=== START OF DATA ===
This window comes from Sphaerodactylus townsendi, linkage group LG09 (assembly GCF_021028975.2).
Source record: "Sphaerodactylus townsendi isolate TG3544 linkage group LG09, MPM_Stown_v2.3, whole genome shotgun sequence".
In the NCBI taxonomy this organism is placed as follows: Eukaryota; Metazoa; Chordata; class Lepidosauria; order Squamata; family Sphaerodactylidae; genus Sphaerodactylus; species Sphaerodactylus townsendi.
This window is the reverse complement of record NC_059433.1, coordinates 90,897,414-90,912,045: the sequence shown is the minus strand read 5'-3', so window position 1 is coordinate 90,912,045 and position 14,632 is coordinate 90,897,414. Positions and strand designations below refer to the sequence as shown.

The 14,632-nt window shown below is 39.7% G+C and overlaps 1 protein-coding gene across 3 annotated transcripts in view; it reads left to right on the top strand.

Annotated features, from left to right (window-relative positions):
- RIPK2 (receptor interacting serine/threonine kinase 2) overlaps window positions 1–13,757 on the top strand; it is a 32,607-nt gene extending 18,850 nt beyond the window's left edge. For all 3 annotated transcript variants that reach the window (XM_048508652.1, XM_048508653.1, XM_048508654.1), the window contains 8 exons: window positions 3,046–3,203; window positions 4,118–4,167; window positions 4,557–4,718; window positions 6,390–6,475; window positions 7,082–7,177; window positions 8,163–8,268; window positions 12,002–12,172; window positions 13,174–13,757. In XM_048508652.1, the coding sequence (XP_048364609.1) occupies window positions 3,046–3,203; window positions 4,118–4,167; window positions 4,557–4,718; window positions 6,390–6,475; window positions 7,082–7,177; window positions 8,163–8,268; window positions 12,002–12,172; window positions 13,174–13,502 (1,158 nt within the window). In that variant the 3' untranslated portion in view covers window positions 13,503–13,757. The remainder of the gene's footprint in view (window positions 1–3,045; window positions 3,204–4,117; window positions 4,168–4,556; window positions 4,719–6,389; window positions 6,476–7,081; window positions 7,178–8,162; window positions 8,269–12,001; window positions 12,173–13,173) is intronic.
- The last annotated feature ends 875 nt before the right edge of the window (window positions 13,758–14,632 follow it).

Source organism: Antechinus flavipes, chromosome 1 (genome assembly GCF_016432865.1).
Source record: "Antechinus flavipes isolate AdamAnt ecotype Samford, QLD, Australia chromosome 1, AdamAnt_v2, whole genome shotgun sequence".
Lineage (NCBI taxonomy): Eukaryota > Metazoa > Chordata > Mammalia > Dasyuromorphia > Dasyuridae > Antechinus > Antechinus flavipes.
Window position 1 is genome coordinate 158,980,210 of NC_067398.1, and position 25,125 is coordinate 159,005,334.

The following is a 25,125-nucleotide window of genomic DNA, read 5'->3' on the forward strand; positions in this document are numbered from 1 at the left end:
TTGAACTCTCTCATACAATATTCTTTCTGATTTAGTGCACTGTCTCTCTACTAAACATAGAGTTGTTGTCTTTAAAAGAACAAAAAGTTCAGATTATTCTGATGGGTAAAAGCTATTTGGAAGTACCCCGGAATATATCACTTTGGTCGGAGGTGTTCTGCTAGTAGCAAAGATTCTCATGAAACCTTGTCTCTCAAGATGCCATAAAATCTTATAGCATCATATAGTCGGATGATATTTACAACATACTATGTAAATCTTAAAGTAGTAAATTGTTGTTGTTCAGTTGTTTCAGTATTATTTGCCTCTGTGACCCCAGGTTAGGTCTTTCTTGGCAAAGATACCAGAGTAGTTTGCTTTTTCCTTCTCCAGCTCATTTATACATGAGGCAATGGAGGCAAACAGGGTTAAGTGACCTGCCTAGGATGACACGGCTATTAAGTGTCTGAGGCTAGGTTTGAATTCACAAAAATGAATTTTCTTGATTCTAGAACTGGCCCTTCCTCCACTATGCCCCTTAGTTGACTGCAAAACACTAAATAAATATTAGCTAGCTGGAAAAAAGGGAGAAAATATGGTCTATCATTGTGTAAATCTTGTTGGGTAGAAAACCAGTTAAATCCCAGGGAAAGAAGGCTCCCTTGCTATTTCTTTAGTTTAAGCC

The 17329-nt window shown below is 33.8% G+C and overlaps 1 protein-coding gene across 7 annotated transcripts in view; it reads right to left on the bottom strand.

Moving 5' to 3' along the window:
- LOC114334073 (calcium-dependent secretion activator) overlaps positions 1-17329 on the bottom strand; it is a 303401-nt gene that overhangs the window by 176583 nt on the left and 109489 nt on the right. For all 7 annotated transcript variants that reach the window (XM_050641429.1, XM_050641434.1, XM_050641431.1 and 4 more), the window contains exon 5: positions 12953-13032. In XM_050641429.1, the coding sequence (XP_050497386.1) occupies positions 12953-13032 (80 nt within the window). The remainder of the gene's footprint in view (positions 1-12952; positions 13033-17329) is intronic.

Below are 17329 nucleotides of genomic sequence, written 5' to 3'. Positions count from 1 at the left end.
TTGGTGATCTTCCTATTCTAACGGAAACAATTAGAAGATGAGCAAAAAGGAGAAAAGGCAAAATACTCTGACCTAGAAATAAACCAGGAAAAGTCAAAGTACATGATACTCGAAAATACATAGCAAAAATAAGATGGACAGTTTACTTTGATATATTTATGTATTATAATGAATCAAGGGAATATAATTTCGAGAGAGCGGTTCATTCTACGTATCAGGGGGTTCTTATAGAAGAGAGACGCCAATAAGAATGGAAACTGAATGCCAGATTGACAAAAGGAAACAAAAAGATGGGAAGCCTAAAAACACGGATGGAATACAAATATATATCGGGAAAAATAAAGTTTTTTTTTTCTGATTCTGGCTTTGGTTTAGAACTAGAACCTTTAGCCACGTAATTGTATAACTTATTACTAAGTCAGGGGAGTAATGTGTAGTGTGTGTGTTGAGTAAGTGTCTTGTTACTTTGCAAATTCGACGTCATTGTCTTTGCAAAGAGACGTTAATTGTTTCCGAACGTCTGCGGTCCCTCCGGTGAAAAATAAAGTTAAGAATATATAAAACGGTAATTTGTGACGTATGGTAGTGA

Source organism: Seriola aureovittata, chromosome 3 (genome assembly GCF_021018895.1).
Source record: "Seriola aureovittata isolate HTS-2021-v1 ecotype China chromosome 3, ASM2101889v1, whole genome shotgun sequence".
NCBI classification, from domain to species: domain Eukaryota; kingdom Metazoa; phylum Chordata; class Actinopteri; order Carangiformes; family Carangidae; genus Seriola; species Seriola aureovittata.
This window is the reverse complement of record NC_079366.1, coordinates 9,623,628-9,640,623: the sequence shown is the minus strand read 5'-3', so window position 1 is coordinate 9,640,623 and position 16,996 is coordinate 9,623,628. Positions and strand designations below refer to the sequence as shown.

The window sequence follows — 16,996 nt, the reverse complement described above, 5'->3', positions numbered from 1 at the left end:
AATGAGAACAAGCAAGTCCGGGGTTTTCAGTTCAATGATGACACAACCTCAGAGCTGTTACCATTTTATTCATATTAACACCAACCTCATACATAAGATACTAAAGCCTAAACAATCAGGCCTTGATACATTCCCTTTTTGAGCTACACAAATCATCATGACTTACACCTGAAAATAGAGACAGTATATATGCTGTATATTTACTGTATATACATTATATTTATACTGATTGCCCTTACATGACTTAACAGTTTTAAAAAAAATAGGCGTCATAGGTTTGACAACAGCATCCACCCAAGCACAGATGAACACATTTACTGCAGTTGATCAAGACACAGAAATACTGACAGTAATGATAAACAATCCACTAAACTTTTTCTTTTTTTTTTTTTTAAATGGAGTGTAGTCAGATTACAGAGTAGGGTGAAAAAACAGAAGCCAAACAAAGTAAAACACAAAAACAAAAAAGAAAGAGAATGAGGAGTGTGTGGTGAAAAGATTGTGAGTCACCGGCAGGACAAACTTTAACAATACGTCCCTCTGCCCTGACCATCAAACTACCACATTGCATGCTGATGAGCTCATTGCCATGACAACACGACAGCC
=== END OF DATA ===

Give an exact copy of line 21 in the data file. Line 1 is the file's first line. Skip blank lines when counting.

Source record: "Seriola aureovittata isolate HTS-2021-v1 ecotype China chromosome 3, ASM2101889v1, whole genome shotgun sequence".